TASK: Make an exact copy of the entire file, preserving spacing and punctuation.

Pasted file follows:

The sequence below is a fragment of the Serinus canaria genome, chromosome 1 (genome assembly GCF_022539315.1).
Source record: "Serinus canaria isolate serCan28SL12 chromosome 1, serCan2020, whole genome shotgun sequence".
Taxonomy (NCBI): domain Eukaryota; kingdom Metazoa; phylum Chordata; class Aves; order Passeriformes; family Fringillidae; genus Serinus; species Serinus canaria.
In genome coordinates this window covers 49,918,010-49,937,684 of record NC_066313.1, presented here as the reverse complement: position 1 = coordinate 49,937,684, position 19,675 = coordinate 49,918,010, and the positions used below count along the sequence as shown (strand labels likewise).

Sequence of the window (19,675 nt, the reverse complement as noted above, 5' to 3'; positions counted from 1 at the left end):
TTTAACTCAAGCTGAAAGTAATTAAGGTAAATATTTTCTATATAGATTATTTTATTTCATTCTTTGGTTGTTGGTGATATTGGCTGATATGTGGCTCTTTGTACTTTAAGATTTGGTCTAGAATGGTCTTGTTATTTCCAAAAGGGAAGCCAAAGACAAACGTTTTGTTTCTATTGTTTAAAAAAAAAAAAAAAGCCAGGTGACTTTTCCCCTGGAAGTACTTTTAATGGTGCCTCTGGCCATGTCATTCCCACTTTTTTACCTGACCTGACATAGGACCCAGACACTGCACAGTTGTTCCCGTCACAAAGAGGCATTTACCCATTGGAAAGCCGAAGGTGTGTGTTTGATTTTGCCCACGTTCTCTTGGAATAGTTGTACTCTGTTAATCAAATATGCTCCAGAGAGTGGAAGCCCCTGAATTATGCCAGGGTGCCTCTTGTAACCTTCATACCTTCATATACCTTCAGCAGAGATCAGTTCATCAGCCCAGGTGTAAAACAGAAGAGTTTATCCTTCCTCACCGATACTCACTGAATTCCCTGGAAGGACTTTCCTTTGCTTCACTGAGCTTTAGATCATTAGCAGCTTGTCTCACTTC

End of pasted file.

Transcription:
The sequence below is a fragment of the Serinus canaria genome, chromosome 1 (genome assembly GCF_022539315.1).
Source record: "Serinus canaria isolate serCan28SL12 chromosome 1, serCan2020, whole genome shotgun sequence".
Taxonomy (NCBI): domain Eukaryota; kingdom Metazoa; phylum Chordata; class Aves; order Passeriformes; family Fringillidae; genus Serinus; species Serinus canaria.
In genome coordinates this window covers 49,918,010-49,937,684 of record NC_066313.1, presented here as the reverse complement: position 1 = coordinate 49,937,684, position 19,675 = coordinate 49,918,010, and the positions used below count along the sequence as shown (strand labels likewise).

Sequence of the window (19,675 nt, the reverse complement as noted above, 5' to 3'; positions counted from 1 at the left end):
TTTAACTCAAGCTGAAAGTAATTAAGGTAAATATTTTCTATATAGATTATTTTATTTCATTCTTTGGTTGTTGGTGATATTGGCTGATATGTGGCTCTTTGTACTTTAAGATTTGGTCTAGAATGGTCTTGTTATTTCCAAAAGGGAAGCCAAAGACAAACGTTTTGTTTCTATTGTTTAAAAAAAAAAAAAAAGCCAGGTGACTTTTCCCCTGGAAGTACTTTTAATGGTGCCTCTGGCCATGTCATTCCCACTTTTTTACCTGACCTGACATAGGACCCAGACACTGCACAGTTGTTCCCGTCACAAAGAGGCATTTACCCATTGGAAAGCCGAAGGTGTGTGTTTGATTTTGCCCACGTTCTCTTGGAATAGTTGTACTCTGTTAATCAAATATGCTCCAGAGAGTGGAAGCCCCTGAATTATGCCAGGGTGCCTCTTGTAACCTTCATACCTTCATATACCTTCAGCAGAGATCAGTTCATCAGCCCAGGTGTAAAACAGAAGAGTTTATCCTTCCTCACCGATACTCACTGAATTCCCTGGAAGGACTTTCCTTTGCTTCACTGAGCTTTAGATCATTAGCAGCTTGTCTCACTTC